When you think of coffee, you might be dreaming of Brazil, Colombia, or maybe Ethiopia. But Vietnam is the second largest exporter of coffee in the world after Brazil. The article will address Vietnamese coffee. Plus, you’ll find delicious and rich Vietnamese coffee such as steamed milk and mocha. Finally, we can teach you how to drink a cafe like a local.
Following the American invasion in Vietnam, the nation suffered great destruction. In 1986, Vietnamese economy was too incapable and the Vietnamese government made the decision to gamble on the coffee industry and make Vietnam’s economy flourish. In the 1990s, coffee demand began to rise. After that, the annual growth was about 20 percent before today reached : Vietnam, the largest coffee force in the world
Vietnamese economy specializes in Robusta coffee, a kind of coffee popular for its strong caffeine content and thick body. At the same moment, Indonesia is also the top manufacturer and exporter of coffee. This variety of coffee constitutes 96% of the national supply and has broad enterprises and a mass production roasting plant from there, such as Nestlé. Despite the value of robusta coffee in Vietnam, nowadays, the development of arabica coffee is growing, a better coffee but which takes far longer to mature. In the immediate future, Singapore will manufacture products in greater variety.
Coffee in Vietnam: Arabica and Robusta
About 90% of Vietnamese coffee is Robusta beans. Besides that, the traditional coffee of Arabica is among one of the leading beans that are shipped to Brazil and the world’s largest exporter. Vietnam is one of the biggest coffee producers in the country, but it is a Robusta farm. In Indonesia, Robusta is an affordable, well-known crop. Robusta coffees are made with slightly more caffeine, giving them a good crunch. In comparison, it has 60% less lipids (fat) and sugar than Arabica, so the flavour is subtle and friendly with a regular cup of coffee.
How To Drink Coffee In Vietnam?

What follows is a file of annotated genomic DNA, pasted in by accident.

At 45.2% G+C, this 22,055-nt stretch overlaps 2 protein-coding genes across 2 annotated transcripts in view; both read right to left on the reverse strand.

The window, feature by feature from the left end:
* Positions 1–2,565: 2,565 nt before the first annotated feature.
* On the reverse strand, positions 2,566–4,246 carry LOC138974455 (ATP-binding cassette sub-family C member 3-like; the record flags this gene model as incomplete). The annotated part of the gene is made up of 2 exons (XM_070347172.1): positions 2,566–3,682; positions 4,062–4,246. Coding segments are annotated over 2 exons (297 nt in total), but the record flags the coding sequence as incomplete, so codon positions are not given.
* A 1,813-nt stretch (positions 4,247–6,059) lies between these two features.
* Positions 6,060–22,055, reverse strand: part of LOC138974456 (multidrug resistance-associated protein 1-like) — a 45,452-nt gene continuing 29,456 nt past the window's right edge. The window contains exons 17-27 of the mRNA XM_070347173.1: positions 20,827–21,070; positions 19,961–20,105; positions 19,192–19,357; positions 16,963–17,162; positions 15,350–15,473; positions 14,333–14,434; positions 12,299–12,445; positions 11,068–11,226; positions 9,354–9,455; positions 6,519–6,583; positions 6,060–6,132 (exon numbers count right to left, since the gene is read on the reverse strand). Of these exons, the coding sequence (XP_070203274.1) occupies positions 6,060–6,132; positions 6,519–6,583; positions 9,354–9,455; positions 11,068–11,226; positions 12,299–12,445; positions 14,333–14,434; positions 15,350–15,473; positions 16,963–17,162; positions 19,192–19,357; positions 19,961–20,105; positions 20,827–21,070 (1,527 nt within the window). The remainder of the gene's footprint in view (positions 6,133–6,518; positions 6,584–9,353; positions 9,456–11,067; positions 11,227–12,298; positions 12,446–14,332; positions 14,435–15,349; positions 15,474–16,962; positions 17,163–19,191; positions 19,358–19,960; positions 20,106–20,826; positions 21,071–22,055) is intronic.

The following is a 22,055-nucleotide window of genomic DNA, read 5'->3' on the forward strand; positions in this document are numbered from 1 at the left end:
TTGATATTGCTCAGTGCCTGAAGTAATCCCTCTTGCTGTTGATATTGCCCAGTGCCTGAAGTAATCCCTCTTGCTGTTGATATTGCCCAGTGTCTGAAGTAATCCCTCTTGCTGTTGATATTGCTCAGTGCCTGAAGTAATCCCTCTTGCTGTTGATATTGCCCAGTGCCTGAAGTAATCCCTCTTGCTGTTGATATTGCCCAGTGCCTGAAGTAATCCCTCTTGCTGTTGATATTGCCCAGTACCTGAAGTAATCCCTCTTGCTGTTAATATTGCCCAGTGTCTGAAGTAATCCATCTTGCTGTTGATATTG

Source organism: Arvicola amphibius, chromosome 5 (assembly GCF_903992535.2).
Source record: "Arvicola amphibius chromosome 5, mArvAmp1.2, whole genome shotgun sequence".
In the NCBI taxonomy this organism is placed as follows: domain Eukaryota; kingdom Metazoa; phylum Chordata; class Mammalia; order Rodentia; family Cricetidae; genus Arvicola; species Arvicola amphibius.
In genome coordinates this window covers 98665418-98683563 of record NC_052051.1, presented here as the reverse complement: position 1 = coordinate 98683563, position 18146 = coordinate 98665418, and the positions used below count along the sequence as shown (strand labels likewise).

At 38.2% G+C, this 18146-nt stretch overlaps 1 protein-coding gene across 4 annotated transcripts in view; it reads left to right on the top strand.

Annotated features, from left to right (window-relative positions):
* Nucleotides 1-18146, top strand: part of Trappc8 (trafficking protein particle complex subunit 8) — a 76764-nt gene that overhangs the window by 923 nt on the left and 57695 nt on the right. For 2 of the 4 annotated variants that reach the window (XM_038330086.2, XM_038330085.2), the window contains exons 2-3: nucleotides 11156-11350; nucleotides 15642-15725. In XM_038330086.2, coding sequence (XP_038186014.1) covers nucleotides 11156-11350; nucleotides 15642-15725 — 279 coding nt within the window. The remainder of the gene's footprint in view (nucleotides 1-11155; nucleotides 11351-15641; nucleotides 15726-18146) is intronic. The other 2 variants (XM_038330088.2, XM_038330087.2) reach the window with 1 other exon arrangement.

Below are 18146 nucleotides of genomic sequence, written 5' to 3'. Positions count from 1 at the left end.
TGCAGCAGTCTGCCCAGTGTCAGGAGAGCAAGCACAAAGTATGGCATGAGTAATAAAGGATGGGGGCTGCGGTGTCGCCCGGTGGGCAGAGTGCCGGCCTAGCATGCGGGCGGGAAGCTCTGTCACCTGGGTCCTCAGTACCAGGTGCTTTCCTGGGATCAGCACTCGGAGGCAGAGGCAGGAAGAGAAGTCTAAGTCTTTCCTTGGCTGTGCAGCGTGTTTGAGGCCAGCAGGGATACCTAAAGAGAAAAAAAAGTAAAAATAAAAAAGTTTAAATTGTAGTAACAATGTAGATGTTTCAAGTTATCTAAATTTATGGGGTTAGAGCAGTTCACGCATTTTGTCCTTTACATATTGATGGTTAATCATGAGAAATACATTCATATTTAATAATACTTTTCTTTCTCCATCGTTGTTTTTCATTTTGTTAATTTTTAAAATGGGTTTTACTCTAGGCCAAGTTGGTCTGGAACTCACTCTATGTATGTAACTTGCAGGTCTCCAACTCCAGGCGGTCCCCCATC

Coffee has a relatively short history, but it has shaped the country. If you walk the streets of Hanoi, Saigon, or any other Vietnamese city today, you will notice that each street has numerous smaller and larger cafes. From the big air-conditioned Starbuck-type chains with sonorous names like Highlands Coffee or Trung Nguyen, the largest and most well-known coffee chain in Vietnam – to the small street stalls with colorful plastic stools – everything is on display.
Brown Coffee And Latte
Same as the dark coffee above, but with a simple “milk” twist. Milk makes dark coffee more comfortable to drink because it adds a slight sweetness to the bitter but addictive beverage. In the north of Vietnam, this blend is called Ca Phe Nau (brown coffee); in the south, it is called Ca Phe Sua (coffee with condensed milk).
After the end of the Vietnam War, the communist government established substantial collective farms. They were not a great success. No one on the collective farms had much incentive to work hard, and corruption was rampant. People were starving, and the country was not making much money from its crops. Finally, the government realized that it had to do something. The collective farms planned by the state disappeared, and half a million small farms arose in their place; In the 1990s, coffee production grew at a staggering 30% per year.